• Louise Kyei-Balffour

The Whippet is a medium sized, short haired sighthound. They are usually 17 – 20 inches tall and have a lifespan of 12-14 years. They are quiet, sweet, affectionate dogs and make great family pets.

Whippets are generally considered to be a very healthy breed, with no genetic illness or hereditary conditions. Because they are lean and muscular dogs they are structurally sound, so they are easy to keep fit and healthy.

Whippets are sighthounds which means they were originally bred to course hare and like most sighthound breeds can take off in a moment if they see something small and moving in their eye-line. They are generally easier to train than most sighthound breeds and quite often happy to chase a ball. Training is advised to get that recall up to scratch though!

Whippets are quiet dogs, not known as barkers and after they’ve had a run, very happy to sleep the rest of the day. They don’t like going out in the rain and cold and usually need a coat to cope with the elements. Because they have no body fat when fit (and no-one wants to see a fat whippet, so keep them lean!), they can need an extra layer of fleece in the winter at night.

If you are happy to adopt a dog, then there are often whippets in rescue, but even more so whippet crossbred lurchers who are usually similar in size and temperament, depending on what they are crossed with.

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  • Louise Kyei-Balffour

The Staffordshire Bull Terrier (commonly referred to as the Staffie) is a short coated, medium sized terrier. They are usually between 14-16 inches tall and have a life span between 12 – 15 years. They are warm, loyal and affectionate dogs and make very good family pets.

They are considered to be a generally healthy breed although can suffer from a hereditary eye condition (not overly common). However this can be identified through DNA screening so if you are getting a puppy make sure both parents have been tested.

Staffies have a reputation for being fighting dogs, however this is not in their nature and although, sadly, some people do still use them as fighting dogs, if you have your dog from a puppy and get it well socialised with people and other dogs, you will have a friendly, steady and loveable dog for life. They have lots of energies for fun walks but are just as happy to doze at home once they’ve had their exercise.

They were recently declared the favourite dog breed of the UK and a Eukanuba survey revealed that they were one of the most communicative and affectionate breeds. They also have a smile to die for! Sadly, they are one of the breeds that suffers from over breeding in the UK, so lots of Staffies end up in rescue. So, if you are open to adopting a dog then find out where your nearest reputable rescue is and see if your new best friend is waiting for you!

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  • Louise Kyei-Balffour

Cocker Spaniels are small gun dogs with a long, thick coat that needs regular grooming and clipping. They are usually between 14 – 16 inches tall. Their life span is usually between 12 – 15 years. Despite their sweet appearance these dogs were bred to hunt and so need an active lifestyle. They generally have a good temperament but usually need a decent amount of training as they can be quite head strong and skittish if left to their own devices.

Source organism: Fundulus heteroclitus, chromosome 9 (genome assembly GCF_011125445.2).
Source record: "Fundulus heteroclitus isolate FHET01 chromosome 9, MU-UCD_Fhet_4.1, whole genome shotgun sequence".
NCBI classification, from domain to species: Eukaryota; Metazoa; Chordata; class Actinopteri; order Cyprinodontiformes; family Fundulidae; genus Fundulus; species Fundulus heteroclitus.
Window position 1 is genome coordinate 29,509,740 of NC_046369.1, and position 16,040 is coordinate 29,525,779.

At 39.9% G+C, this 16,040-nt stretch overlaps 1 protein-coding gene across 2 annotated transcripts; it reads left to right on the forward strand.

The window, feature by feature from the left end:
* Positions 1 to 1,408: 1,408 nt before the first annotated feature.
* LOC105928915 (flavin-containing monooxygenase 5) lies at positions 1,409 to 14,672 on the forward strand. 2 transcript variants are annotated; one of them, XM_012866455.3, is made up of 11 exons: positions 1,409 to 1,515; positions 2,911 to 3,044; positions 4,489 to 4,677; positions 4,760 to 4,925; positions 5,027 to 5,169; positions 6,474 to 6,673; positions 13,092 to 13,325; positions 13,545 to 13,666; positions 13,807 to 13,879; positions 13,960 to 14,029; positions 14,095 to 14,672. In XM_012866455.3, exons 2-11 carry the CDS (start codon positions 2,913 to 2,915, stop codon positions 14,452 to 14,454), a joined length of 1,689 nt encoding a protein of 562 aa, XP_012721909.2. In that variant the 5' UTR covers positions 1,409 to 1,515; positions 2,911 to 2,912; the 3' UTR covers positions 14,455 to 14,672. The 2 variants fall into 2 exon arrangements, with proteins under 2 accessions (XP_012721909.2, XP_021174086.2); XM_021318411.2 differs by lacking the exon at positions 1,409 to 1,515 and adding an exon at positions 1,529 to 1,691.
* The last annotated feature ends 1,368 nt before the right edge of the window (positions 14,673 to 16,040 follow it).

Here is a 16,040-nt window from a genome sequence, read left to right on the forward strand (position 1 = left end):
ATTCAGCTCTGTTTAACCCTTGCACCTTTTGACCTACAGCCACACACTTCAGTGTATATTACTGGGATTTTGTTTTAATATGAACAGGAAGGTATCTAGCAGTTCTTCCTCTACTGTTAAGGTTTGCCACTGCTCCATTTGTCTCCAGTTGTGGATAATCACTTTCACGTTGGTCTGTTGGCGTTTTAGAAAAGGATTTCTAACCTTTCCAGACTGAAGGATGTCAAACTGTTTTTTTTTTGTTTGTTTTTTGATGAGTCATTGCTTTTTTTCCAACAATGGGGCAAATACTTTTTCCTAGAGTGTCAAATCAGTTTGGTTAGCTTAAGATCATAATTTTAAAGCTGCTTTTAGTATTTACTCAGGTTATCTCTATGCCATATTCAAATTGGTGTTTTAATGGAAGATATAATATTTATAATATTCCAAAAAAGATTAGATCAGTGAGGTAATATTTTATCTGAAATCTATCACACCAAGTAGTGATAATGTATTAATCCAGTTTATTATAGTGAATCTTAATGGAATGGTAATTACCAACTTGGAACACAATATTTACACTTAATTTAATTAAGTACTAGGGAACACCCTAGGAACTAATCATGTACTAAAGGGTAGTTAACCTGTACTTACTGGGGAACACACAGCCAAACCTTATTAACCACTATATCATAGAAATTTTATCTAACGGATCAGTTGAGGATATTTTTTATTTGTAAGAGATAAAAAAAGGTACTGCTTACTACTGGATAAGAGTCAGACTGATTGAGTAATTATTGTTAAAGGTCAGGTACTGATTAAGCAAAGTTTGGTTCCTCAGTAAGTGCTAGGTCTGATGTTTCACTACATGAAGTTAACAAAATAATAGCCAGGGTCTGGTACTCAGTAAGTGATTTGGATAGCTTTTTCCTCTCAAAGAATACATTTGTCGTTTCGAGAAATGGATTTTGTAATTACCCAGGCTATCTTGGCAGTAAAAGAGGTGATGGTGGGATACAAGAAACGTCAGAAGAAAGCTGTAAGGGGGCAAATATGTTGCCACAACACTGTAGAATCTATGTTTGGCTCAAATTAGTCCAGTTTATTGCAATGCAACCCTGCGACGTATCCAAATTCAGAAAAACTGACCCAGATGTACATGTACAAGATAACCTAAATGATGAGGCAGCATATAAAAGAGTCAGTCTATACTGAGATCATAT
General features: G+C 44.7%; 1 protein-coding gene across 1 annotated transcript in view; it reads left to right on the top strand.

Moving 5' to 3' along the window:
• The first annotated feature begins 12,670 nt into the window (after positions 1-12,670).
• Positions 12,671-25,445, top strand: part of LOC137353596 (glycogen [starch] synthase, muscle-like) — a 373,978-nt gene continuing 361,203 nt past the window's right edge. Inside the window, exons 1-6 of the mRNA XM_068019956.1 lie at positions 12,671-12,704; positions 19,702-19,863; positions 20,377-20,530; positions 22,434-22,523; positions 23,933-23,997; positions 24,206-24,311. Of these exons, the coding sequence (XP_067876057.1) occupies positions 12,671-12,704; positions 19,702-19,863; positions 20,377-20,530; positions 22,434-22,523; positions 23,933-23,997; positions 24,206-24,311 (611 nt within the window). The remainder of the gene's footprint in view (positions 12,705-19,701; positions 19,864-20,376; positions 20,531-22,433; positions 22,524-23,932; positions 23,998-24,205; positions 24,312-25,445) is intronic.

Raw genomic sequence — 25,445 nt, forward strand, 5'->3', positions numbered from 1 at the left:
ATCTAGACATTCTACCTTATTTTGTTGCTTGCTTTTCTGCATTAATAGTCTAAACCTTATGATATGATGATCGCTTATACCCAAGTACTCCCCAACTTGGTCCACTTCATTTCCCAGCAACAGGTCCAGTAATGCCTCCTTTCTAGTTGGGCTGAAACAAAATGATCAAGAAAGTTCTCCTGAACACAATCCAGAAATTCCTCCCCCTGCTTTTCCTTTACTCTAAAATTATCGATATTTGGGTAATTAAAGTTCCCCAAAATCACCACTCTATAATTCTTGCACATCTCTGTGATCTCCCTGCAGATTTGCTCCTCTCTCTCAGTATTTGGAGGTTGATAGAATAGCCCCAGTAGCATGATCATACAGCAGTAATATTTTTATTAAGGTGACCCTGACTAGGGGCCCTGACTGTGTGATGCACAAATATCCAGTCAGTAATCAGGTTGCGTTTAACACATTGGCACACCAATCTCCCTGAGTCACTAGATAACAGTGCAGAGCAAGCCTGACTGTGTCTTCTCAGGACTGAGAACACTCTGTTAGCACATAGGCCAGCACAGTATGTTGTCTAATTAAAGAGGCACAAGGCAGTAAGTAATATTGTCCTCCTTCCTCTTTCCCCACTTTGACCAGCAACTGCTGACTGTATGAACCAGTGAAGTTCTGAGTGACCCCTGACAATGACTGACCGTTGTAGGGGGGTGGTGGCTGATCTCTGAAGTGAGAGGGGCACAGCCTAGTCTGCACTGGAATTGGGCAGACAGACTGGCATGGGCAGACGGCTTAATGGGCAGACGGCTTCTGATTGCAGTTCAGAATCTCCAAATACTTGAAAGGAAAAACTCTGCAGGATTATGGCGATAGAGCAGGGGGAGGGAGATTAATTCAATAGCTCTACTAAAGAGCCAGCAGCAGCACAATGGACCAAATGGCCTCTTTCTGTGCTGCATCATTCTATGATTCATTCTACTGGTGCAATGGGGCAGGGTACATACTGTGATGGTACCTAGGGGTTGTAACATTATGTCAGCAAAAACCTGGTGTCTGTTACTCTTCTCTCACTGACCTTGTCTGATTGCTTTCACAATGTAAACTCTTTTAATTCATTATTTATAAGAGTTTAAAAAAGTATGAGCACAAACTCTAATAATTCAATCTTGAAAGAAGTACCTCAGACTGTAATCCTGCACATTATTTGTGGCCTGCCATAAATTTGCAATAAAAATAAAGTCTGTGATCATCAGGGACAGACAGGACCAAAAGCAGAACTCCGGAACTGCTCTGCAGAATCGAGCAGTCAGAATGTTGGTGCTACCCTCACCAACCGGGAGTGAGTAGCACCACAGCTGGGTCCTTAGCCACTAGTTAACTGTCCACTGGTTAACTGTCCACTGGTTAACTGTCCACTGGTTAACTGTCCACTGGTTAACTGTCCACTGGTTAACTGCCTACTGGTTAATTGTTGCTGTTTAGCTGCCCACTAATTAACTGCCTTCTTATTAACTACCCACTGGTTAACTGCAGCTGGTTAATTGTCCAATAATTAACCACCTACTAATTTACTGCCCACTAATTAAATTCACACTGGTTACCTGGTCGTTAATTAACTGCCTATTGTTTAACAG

Cocker Spaniels are predisposed to ear problems, due to their long, thick ears which are easy traps for parasites, foreign bodies and yeast and bacterial infections. These are usually treated with a course of antibiotics and ear drops although in some cases surgery is needed. Keeping the ears clipped short and frequently cleaned can keep any nasty infections at bay. They are also prone to PRA (Progressive Retinal Atrophy) which can lead to blindness. Again, if you are going to a responsible breeder for your Cocker Spaniel then make sure the parents have been tested for PRA.

Be aware that there are three types of Cocker Spaniel in the UK. There is the American Cocker Spaniel which has a smaller head and body to the English Cocker. There is also a Show-bred Cocker Spaniel (these are the most common type), and the Working Cockers. Do not get a working Cocker Spaniel unless you have a very active lifestyle. They want to be on the go all the time and therefore do not make easy pets. The show-bred Cocker is more relaxed and an hours walk a day should be enough to keep it happy.

Cocker Spaniel’s also like to retrieve toys and go swimming when they can. They are also pretty easy to train as they are very motivated by food. But again, due to their thick coat and love of the outdoors, remember that as pretty as they look in the pictures on top of chocolate boxes, they were originally bred to work, so they want to get down and dirty with their doggy friends! Frequent trips to the groomers to clip their coat is necessary and because of their ear issues, it’s good to get into a daily routine of brushing their coats, checking and cleaning their ears.

They make excellent guard dogs as they are very vocal if they hear an unfamiliar noise or knock at the door. If you prefer a quieter breed they may not be for you!

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